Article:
People are willing to risk their future on a trend that may or may not make them popular for a few minutes. Not only can students get suspended from school, but vandalism and destruction of property is a misdemeanor and can tarnish somebody’s record. Say goodbye to college scholarships, dream jobs, and freedom. 

   West Ottawa’s Head of Security Ryan Lancaster started catching students stealing items from the restrooms, but then realized they were all connected. “We started paying closer attention and noticed that instead of isolated incidents, it appeared to be almost like an orchestrated attack in our restrooms,” Lancaster said. 

   Thankfully at West Ottawa, theft has been mostly “petty things meant to inconvenience someone’s day,” Montoya said. One of the most popular items to “lick” is a bag of soap out of the bathroom, since it is one of the easiest items to conceal and doesn’t do much damage. But that doesn’t mean the trend is harmless. 

   “There’s petty vandalism, which is frustrating for the adults who have to clean it, even if it’s not in their job description,” Lancaster said. “But when you rip off a soap dispenser from the wall that’s a larceny of over $100. So [there] could be some serious legal troubles and I think a lot of kids don’t realize that.”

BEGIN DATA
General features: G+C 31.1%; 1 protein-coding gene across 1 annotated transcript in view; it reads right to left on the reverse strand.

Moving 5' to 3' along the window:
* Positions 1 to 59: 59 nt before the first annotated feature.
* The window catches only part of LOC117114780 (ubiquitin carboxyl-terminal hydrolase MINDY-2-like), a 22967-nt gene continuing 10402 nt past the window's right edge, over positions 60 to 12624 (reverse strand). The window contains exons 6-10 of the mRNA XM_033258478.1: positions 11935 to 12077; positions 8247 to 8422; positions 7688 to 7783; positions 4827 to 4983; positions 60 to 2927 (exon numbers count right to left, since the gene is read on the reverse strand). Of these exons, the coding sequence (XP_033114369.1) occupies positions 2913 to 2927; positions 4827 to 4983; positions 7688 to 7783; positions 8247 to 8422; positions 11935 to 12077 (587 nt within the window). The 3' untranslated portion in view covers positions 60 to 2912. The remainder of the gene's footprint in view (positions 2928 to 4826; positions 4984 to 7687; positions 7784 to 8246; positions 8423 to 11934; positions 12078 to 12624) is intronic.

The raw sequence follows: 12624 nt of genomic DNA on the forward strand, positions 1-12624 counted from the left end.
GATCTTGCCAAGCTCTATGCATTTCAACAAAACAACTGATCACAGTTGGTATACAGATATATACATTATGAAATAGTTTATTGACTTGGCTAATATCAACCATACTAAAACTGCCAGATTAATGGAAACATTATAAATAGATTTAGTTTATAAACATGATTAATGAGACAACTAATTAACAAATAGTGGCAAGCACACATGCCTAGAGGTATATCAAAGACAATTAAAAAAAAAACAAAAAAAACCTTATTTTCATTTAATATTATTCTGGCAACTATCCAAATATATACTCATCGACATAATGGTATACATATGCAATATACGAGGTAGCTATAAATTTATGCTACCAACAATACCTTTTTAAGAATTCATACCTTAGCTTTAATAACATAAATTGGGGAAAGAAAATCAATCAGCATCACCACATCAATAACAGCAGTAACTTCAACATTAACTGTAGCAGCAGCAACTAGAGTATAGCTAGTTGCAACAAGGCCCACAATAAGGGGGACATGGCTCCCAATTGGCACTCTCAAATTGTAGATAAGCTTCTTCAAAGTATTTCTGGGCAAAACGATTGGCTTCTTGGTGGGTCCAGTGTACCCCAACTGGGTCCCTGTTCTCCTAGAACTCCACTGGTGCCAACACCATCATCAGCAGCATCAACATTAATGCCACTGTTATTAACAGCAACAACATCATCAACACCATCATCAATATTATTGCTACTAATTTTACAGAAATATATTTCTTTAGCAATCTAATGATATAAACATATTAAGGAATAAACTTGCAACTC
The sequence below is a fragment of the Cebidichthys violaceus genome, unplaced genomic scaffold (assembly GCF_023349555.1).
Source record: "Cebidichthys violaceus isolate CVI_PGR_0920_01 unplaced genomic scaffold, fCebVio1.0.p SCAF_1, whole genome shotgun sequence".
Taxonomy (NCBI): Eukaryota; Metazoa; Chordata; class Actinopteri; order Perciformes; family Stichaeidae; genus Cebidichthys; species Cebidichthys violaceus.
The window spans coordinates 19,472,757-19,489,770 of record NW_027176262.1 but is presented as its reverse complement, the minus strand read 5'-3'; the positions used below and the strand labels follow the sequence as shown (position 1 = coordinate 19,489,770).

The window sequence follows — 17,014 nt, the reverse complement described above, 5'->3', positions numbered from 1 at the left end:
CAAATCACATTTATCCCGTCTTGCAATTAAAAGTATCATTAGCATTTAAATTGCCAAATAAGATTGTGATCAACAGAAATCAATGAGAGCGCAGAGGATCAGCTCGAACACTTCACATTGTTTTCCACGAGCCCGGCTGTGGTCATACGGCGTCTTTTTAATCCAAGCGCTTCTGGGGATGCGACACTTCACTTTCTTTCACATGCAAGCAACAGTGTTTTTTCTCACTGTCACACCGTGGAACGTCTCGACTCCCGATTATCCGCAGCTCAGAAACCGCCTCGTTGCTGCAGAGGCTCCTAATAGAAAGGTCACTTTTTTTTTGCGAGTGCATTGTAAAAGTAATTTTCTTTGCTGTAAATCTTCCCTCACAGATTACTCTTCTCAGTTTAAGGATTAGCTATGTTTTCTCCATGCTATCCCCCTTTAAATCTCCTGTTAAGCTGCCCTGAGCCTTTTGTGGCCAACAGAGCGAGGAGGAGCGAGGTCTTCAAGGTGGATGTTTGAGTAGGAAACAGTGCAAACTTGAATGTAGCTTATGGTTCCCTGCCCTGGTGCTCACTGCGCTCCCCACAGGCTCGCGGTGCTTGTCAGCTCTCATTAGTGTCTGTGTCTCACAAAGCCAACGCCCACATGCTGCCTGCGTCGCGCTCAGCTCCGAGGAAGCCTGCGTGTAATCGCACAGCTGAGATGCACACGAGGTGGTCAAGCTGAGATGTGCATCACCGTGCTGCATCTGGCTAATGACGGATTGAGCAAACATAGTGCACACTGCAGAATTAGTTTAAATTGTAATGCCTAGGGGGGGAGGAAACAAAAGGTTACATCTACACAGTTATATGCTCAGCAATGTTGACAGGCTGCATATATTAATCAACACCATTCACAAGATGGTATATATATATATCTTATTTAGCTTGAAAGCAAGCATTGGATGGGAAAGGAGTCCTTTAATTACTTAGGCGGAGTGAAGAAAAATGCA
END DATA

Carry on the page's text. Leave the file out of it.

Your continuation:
When it comes to discipline, West Ottawa is not afraid to put down the hammer. “They’ve turned it over to Ottawa County, so we do our referrals and proper documentation, and we allow the school officers to decide if they want to follow through with any of the other charges that may be applicable to the offence,” Montoya said. 

   Although people believe that the worst punishment for a school matter could be suspension or expulsion; however, people can receive misdemeanors and potentially stain their record. “It’s not just school disciplinary action, it’s legal matters too,” Lancaster said. 

   “I definitely think kids are going to be kids and we want to let them learn but at the same time we have to draw a line somewhere,” Montoya said. “We like to let kids know ahead of time to think before you act and it could potentially land you somewhere in the future where a teacher can’t save you.”  

   The trend has become a hassle for everyone, not just those who participate. Because of destruction to the bathrooms, some of them have been closed to minimize the delinquent activity. The closings force students to go to a select few bathrooms, wait in long lines, arrive tardy to class, and miss more class time by having to walk farther. 

 “I hate it so much. People need to grow up and understand that no one finds it ‘funny’ to steal stuff because it’s rude to everyone. Especially as high schoolers, we should know better [and] shouldn’t have to wait in line to use the bathroom just because some people thought it would be funny to try and steal,” Jr. Katie Marroquin said. 

   “Devious licks” alone shows the immense power of social media and the risks students are willing to take for fifteen minutes of fame.